Cristina King Miranda is a Mexico City-based performing arts curator. Before taking part in a panel discussion entitled “What Does the Public Want from the Arts?” that was part of a Zócalo Public Square conference, “What Can the World Teach California About Arts Engagement?”, on June 25 in downtown Los Angeles, she spoke in the green room about Mexican Baroque, stories about unfamiliar places, and a childhood lesson in learning to trust.
How did you end up in Mexico City?
I moved there almost 20 years ago on what was supposed to be a Fulbright grant, and I stayed.
What do you like most about living there?
I like its indigenous quality, its color, its smells, the Baroque-ness. I feel like I, in another life, lived in the Baroque era. That would’ve been an era that I would’ve felt right at home in. And the decadence also of Mexico attracts me. The energy and the dysfunctionality of it, in a way, all that chaos. I think the creativity of Mexico is greater than in any other place right now—forget New York, forget L.A., forget the normal cultural capitals, Berlin, Paris. I think we’re the now; Latin America is the now.
What don’t you like about it?
At the same time that I say it has diversity, and that Mexico City is diverse, I can also say that I miss a part of the diversity that I grew up with, which is Caribbean, which is blackness, which is Afro American, which is blues, which is going to a dive bar and listening to some rocking rockabilly or blues. I miss that a lot. And more and more, many Mexico City neighborhoods are becoming more hipster, more gentrified, more cosmopolitan, where everything is the same, anywhere in the world. I don’t like that and I don’t like the machismo in Mexico. For women, the violence against your soul and self is endemic, and it’s pretty bad, and it’s swept under the rug.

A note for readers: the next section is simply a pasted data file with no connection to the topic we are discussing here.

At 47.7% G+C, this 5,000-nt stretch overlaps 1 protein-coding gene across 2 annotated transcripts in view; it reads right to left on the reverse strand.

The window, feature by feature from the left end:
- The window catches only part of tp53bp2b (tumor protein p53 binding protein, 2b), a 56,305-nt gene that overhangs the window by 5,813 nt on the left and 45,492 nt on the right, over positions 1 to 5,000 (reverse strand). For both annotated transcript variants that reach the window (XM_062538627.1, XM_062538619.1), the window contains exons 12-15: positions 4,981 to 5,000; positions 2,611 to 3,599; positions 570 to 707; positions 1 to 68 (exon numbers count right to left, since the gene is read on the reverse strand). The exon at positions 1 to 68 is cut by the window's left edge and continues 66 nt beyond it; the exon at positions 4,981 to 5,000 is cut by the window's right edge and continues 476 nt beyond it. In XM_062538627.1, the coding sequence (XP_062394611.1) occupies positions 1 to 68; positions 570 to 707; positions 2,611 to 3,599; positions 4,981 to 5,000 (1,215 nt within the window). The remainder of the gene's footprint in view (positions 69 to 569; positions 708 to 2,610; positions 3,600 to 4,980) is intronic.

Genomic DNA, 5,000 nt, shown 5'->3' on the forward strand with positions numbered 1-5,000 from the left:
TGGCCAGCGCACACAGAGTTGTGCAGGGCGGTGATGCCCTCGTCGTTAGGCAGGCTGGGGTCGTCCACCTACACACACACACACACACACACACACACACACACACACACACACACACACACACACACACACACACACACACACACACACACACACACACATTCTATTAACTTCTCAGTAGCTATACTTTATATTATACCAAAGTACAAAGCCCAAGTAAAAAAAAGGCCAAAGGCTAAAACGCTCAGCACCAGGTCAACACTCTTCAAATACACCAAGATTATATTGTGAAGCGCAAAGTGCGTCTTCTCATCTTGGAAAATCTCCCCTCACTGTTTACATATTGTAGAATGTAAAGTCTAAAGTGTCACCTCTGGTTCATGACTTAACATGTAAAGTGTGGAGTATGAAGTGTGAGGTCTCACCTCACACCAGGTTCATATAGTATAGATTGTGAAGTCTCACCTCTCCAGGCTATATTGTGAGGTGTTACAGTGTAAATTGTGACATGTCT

Was there a teacher or professor who particularly influenced you or even changed your life?
My fourth grade teacher, Rita Segerman. She was the only Latina teacher in a very kind of upper-middle class public elementary school, and she taught me about inclusion. She taught me about being respectful of others, which was a big lesson for me. She also changed my view of school, and the kind of spit-and-regurgitate mentality of learning. She really made me think about concepts, at that early age.
Where and when did you learn how to swim?
Puerto Rico. My mom is Puerto Rican, so a lot of what I do in my work comes from kind of a post-colonial mentality and my upbringing with the family in Puerto Rico. So I learned to swim on a beach very near the Condado area in San Juan; my grandmother lived on the Condado. So my dad, who is an ex-military guy, said, “Well, here we go, let’s go in the water, I’m going to hold you.” He put his hand underneath me, we get in the water, he let me go. So the trust thing was a little brutal for me. So that’s how I learned to swim—to float. Because he was very much this old school idea that trust is about, “Well, you’ll fall, but pick yourself up. I’m here, but I’m not going to embrace you more than this.” The first impression was “sink or swim.”
What are you reading right now?
This book about fathers and sons by Hisham Matar. His father was a high-level person in the government of King Idris. I’m trying to read stories about worlds that I’m completely unfamiliar with. I also just read this book Kindred by Octavia Butler, about an African American woman who time travels back to the slave era. It’s intense and it’s bizarre and it’s very real and relevant today. I’m incensed by what is going on with the U.S.-Mexico binational relationship. It’s sad and it’s violent and it’s offensive. I also read the poet Javier Sicilia, who walked through his pain after his son was killed in Cuernavaca.